“More than 5,000 turtles have been released so far this year in Yucatan, and despite being 20% less than last year, the amount of births and release of these marine animals has been increasing compared to past decades”, explained Luis Méndez González, head of the Department of Ecosystem Conservation, of the Secretariat of Urban Development and Environment (Seduma).
“At the moment we are in the last third of the season, we are moving forward, but we still have many nests detected and marked that are still to hatch. Although we have 20% births less than the previous season, we are doing well, and we hope to get more or less the same numbers” said the veterinarian.
“Right now, we run three protection centers; one in Sisal, another in Telchac and one more in Dzilam de Bravo. In general, we have released about 5,000 free-range turtles so far this year. But we still have several nests that will increase this number, before the end of the season” he said.
The season officially begins in April, when we begin to make the day tours in order to identify traces of turtles, “we started doing the night tours more often and the season ends in October. We have park rangers in the three coastal reserves: El Palmar, Ciénega and Manglares of the Yucatan coast and one more in Dzilam de Bravo.”
“The methodology begins by finding a nest, assessing if it is in a situation of risk, depending on the erosion or other characteristics of the beach, sometimes the turtles can not climb a sand slope or lay their eggs in places where the tide is very likely to rise, in these cases, the eggs are relocated or taken to the corrals for protection and shelter until they reach the two months of incubation time”, explained the expert.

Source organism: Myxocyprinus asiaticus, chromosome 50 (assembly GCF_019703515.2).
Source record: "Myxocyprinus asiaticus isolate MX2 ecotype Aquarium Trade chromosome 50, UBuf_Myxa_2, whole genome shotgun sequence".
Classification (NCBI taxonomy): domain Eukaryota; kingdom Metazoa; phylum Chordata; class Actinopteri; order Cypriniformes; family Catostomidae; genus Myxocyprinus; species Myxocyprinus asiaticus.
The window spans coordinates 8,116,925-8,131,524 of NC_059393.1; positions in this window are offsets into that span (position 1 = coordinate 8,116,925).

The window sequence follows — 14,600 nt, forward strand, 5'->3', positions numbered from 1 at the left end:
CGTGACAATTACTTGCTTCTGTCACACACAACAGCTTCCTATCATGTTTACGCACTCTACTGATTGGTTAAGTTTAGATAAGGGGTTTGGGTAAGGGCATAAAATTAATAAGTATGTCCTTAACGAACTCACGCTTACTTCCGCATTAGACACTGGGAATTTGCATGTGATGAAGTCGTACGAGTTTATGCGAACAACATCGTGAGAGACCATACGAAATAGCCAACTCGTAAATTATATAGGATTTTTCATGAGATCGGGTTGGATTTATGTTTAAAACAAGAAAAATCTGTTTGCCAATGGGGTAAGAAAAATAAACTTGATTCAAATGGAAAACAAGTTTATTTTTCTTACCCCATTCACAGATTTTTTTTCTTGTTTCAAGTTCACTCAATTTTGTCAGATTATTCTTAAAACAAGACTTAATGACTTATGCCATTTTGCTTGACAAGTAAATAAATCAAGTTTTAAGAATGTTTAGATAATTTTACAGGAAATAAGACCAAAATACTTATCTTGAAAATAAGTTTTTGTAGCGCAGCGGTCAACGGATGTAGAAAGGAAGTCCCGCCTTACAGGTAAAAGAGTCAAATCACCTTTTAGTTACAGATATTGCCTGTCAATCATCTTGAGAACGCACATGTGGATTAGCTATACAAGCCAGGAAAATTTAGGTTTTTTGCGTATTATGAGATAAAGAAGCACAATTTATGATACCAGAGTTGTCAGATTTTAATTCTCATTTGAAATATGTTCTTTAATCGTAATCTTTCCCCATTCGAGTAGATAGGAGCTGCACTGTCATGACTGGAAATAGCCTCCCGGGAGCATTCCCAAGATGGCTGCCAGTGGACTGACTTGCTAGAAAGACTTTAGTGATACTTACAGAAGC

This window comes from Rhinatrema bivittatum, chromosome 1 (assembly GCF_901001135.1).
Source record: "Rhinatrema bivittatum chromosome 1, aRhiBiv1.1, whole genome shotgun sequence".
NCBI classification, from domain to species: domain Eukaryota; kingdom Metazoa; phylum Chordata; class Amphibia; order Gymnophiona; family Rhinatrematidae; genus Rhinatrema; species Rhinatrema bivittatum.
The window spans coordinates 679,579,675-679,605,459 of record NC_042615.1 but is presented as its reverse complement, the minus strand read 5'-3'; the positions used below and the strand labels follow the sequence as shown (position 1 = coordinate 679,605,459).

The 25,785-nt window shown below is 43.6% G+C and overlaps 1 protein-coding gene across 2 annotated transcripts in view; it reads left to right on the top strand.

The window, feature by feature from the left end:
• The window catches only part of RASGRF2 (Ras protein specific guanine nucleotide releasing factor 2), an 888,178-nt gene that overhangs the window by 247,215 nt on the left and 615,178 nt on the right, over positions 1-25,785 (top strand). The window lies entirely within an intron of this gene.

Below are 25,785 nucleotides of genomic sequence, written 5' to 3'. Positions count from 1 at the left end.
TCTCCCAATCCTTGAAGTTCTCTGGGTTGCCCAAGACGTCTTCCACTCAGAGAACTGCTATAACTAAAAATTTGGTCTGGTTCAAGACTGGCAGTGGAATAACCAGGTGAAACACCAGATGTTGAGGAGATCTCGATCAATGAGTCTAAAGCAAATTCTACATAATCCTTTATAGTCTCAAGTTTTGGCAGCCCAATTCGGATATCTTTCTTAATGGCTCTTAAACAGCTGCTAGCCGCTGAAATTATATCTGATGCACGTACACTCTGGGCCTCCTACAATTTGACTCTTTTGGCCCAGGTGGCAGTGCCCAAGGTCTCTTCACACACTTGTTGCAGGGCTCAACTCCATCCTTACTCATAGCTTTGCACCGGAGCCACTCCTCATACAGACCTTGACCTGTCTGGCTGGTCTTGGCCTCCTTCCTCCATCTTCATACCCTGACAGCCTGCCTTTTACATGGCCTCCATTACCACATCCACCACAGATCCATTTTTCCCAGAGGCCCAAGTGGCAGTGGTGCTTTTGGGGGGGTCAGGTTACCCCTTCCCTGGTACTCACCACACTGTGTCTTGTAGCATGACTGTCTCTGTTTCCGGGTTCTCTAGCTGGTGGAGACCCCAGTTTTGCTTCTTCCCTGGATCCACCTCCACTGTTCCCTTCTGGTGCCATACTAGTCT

As for the human predators of these listed eggs and turtles, Méndez Góngora said that in Yucatan this problem does not occur constantly: “We have not detected people on the beaches preying”.
“In terms of preservation, people needs to be aware that only one or two among specimens reach reproductive age ot of one thousand. Reproductive age is 15 to 20 years, depending on the the species” he said.
He also stated that during these years of work with the chelonians, the factors that are most rewarding for the collaborators of this project is that the number of released turtles has been increasing, with the effort of previous administrations. But it is also important to highlight that in addition to this work, awareness raising labor has been made with children during the turtle-releasing events.
Sargassum serves as nest shelter and temporary home for turtle hatchlings
Something impressive about these sea animals, is the fact that despite the damage caused by sargassum, the turtles use it as a nest and temporary home during their first months of life, nourishing and protecting them at the same time. Because of the solitary nature of these animals and their somewhat complex behavior, it is not known until what moment these chelonians leave this “improvised” nest.
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